Being present and keeping these relationships well-oiled is really important. You don’t want to be cold calling somebody when a bomb goes off. You want to be able to pick up the phone and communicate easily with people you already know and trust.
The importance and value of these relationships also holds true for our communities. I am a big advocate of community policing and the importance of building community trust. “See Something, Say Something” doesn’t work if the individuals within a community don’t reach out to us because they don’t trust us to respond.
With 54 sworn officers, the Boston University Police Department is a lot smaller than the Boston Police Department, where I spent the first 33 years of my law enforcement career. Yet at both of these agencies, the core of our terrorism prevention and response strategy is the same: communication. Access to information and strong relationships are the most effective means to prevent a terrorist incident, and ensure an optimized response in the event that any such incident did occur.
About “Notes From the Field”
The National Institute of Justice (NIJ) is the research, development, and evaluation arm of the U.S. Department of Justice. NIJ aims to address the critical questions of the criminal justice field, particularly at the state and local levels. NIJ Director David Muhlhausen developed the “Notes From the Field” series to allow leading voices in the field to share their strategies for responding to the most pressing issues on America’s streets today. “Notes From the Field” is not a research-based publication. Instead, it presents lessons learned by law enforcement executives and other on-the-ground leaders, from years of experience and thinking deeply about law enforcement issues.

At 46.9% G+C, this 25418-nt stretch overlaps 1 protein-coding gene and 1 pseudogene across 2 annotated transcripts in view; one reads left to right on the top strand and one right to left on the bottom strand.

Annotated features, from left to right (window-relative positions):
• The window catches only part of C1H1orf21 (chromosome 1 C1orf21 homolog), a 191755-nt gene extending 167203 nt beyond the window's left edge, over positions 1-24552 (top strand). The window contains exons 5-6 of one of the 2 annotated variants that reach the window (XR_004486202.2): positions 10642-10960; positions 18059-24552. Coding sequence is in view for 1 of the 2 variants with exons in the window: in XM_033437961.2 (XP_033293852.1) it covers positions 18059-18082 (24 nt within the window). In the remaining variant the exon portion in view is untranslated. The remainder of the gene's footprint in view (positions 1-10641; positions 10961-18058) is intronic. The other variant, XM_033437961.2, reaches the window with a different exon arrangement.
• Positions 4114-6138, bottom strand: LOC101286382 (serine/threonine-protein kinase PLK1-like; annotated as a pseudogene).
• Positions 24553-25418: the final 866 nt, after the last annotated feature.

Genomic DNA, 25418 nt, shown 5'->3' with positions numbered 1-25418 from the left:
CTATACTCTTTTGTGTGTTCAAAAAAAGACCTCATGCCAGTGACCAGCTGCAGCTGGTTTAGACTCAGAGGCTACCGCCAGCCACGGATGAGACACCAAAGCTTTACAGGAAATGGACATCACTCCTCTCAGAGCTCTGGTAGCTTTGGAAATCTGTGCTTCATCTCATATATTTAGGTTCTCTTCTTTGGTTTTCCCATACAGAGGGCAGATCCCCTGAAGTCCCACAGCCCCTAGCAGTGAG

About the Author
Kelly Nee is Chief of the Boston University Police Department. She became the first woman to lead the department on May 1, 2017 after a 33-year career with the Boston Police Department. Nee started her career as a patrol officer in the 1980s and most recently served as the deputy superintendent of the Boston Police Department’s Bureau of Intelligence and Analysis. Previously, Nee managed 250 detectives and a $50 million budget as deputy superintendent of Boston’s Bureau of Investigative Services and commanded special investigative units, from homicide to sexual assault and crimes against children.
As Chief at Boston University, Nee manages almost 70 detectives, officers, and other staff members, as well as the 127 professionals who are responsible for the Medical Campus Public Safety and the security of the National Emerging Infectious Diseases Laboratories (NEIDL).
Nee earned a bachelor’s degree in criminal justice from Western New England College. She has won several city and state commendations, including the Sherman Griffiths Memorial Medal of Honor, the George Hanna Memorial Award for Bravery, and the Detectives Benevolent Association’s Award of Excellence.
Writing and editorial support was provided by Rianna P. Starheim and Blair Ames, writers with a federal contractor, on assignment at the National Institute of Justice, U.S. Department of Justice.